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Introduction

The Boolean Blindness blog post by Dr. Robert Harper presents a generally excellent point: the use of Booleans is inherently connected with a loss of information, the so-called Boolean Blindness. For example, even if we for some list xs know that the expression all even xs = True holds, we often can not use that information further along in our program1 and we still have to handle the cases where an element is odd, even though such case is impossible in practice.

Fortunately, as we will discuss in this post, it is possible to convert Boolean predicates to constructive predicates using a straightforward almost mechanical recipe. Let us take a simple example like calculating whether a natural number2 is even (or odd). We use an inductive definition which states that zero is even, one is not even, and adding two to any even number will result in an even number (ditto with odd numbers).

even : Nat -> Bool
even Z = True
even (S Z) = False
even (S (S n)) with (even n)
  even (S (S n)) | True = True
  even (S (S n)) | False = False

The process to convert the any Boolean predicate—including even—to a type-level one is as follows: We first create a data-type with the same signature as our function, except replacing each occurance of Bool with Type. For each True case, we create a new uniquely named constructor which is indexed by the functions patterns, and we replace any dependent calls to itself or other predicates with arguments that expect inhabitants of that call. For our even example, the corresponding type-level predicate Even will look as follows:

data Even : Nat -> Type where
  Even_Z  : Even Z
  Even_SS : Even n -> Even (S (S n))

Another example is the less than or equal function lte below. It follows a similar structure to our even example, but this time also has multiple arguments; that is however not an issue since our presented technique generalises for any number of arguments.

lte : Nat -> Nat -> Bool
lte Z m = True
lte (S n) Z = False
lte (S n) (S m) with (n `lte` m)
  lte (S n) (S m) | True = True
  lte (S n) (S m) | False = False

Again we create a datatype with the required type signature, and map each True case to a unique constructor, finally ending up with the type-level Lte predicate:

data Lte : Nat -> Nat -> Type where
  Lte_Z : Lte Z m
  Lte_S : Lte n m -> Lte (S n) (S m)
any : (a -> Bool) -> List a -> Bool
any f [] = False
any f (x :: xs) with (f x)
  any f (x :: xs) | True = True
  any f (x :: xs) | False with (any f xs)
  any f (x :: xs) | False | True = True
  any f (x :: xs) | False | False = False
data Any : (f : a -> Type) -> List a -> Type where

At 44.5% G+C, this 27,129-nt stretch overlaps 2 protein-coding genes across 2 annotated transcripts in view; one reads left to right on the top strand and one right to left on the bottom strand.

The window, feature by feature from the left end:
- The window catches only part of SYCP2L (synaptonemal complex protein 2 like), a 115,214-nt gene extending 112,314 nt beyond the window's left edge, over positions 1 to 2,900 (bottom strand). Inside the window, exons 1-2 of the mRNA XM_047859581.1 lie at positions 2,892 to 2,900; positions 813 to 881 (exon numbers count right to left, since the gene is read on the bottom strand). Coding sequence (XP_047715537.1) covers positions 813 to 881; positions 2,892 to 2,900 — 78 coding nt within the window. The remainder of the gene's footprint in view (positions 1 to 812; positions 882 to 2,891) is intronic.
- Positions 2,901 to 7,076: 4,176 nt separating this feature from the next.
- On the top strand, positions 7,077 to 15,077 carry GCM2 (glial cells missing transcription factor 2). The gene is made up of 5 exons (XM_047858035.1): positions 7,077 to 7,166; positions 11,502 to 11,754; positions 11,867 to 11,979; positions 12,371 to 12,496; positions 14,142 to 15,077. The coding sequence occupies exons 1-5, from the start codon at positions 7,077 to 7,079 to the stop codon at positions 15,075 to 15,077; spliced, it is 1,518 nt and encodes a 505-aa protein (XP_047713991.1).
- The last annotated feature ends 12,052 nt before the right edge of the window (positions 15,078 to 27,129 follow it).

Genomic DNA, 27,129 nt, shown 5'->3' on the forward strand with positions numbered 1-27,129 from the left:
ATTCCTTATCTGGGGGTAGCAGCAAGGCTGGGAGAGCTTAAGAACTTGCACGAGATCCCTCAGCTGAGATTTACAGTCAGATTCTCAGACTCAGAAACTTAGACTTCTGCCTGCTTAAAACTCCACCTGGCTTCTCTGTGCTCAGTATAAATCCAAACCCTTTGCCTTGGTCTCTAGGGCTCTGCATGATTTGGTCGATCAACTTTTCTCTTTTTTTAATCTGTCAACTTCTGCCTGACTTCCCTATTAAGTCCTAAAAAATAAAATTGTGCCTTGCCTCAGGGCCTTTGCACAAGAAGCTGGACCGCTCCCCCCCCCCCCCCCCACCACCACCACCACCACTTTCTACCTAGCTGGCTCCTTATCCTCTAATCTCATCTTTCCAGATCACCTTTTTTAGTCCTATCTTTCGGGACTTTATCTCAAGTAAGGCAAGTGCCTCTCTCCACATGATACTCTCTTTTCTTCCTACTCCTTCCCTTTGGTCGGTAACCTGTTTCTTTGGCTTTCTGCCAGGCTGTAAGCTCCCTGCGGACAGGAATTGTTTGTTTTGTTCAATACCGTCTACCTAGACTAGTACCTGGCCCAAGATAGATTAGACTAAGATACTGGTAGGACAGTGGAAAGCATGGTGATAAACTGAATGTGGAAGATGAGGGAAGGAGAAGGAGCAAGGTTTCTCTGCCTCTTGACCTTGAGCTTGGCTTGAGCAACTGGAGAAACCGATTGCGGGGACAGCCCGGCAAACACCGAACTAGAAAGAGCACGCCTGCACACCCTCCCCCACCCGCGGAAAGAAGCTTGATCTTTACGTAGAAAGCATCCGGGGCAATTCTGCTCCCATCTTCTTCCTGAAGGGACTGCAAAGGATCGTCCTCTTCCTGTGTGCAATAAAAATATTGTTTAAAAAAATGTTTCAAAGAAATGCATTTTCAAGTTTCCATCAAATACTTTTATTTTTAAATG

Any_Here  : f x      -> Any f (x :: xs)
  Any_There : Any f xs -> Any f (x :: xs)

Decisions, Decisions

For most type-level predicates that are converted from Boolean functions (namely those with decidable equality of arguments), it is usually possible to define decision procedures that allow users to regain the ability to decide whether the predicate holds. As can be seen below it follows the style of the Boolean functions, except that we have to be more careful around the branches where the predicate does not hold.

notEven1 : Even 1 -> Void
notEven1 Even_Z impossible
notEven1 (Even_SS n) impossible

notEvenOff : (Even k -> Void) -> Even (S (S k)) -> Void
notEvenOff f (Even_SS x) = f x
decEven : (n : Nat) -> Dec (Even n)
decEven Z = Yes Even_Z
decEven (S Z) = No notEven1
decEven (S (S n)) with (decEven n)
  decEven (S (S n)) | (Yes prf) = Yes (Even_SS prf)
  decEven (S (S n)) | (No contra) = No (notEvenOff contra)
notLteZ : Lte (S k) 0 -> Void
notLteZ Lte_Z impossible
notLteZ (Lte_S l) impossible

notLteOff : (Lte n m -> Void) -> Lte (S n) (S m) -> Void
notLteOff f (Lte_S x) = f x
decLte : (n : Nat) -> (m : Nat) -> Dec (Lte n m)
decLte Z m = Yes Lte_Z
decLte (S n) Z = No notLteZ
decLte (S n) (S m) with (decLte n m)
  decLte (S n) (S m) | (Yes prf) = Yes (Lte_S prf)
  decLte (S n) (S m) | (No contra) = No (notLteOff contra)
notAnyEmpty : ((x : a) -> Dec (f x)) -> Any f [] -> Void
notAnyEmpty f (Any_Here x) impossible
notAnyEmpty f (Any_There xs) impossible

notAnyOff : (f x -> Void) -> (Any f xs -> Void) -> Any f (x :: xs) -> Void
notAnyOff notf notany (Any_Here x) = notf x
notAnyOff notf notany (Any_There x) = notany x
decAny : ((x : a) -> Dec (f x)) -> (xs : List a) -> Dec (Any f xs)
decAny decf [] = No (notAnyEmpty decf)
decAny decf (x :: xs) with (decf x)
  decAny decf (x :: xs) | (Yes prf) = Yes (Any_Here prf)
  decAny decf (x :: xs) | (No contra) with (decAny decf xs)
    decAny decf (x :: xs) | (No contra) | (Yes prf) = Yes (Any_There prf)
    decAny decf (x :: xs) | (No contra) | (No contra') =  No (notAnyOff contra contra')

1: In most mainstream functional languages, like Haskell, Standard ML, F#, Racket, Scheme, etc.

2: Defined as data Nat = Z | S Nat

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Ahmad Salim Al-Sibahi


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Ahmad Salim Al-Sibahi

"Currently working on: Validating and verifiying high-level transformations using traditional programming language techniques"

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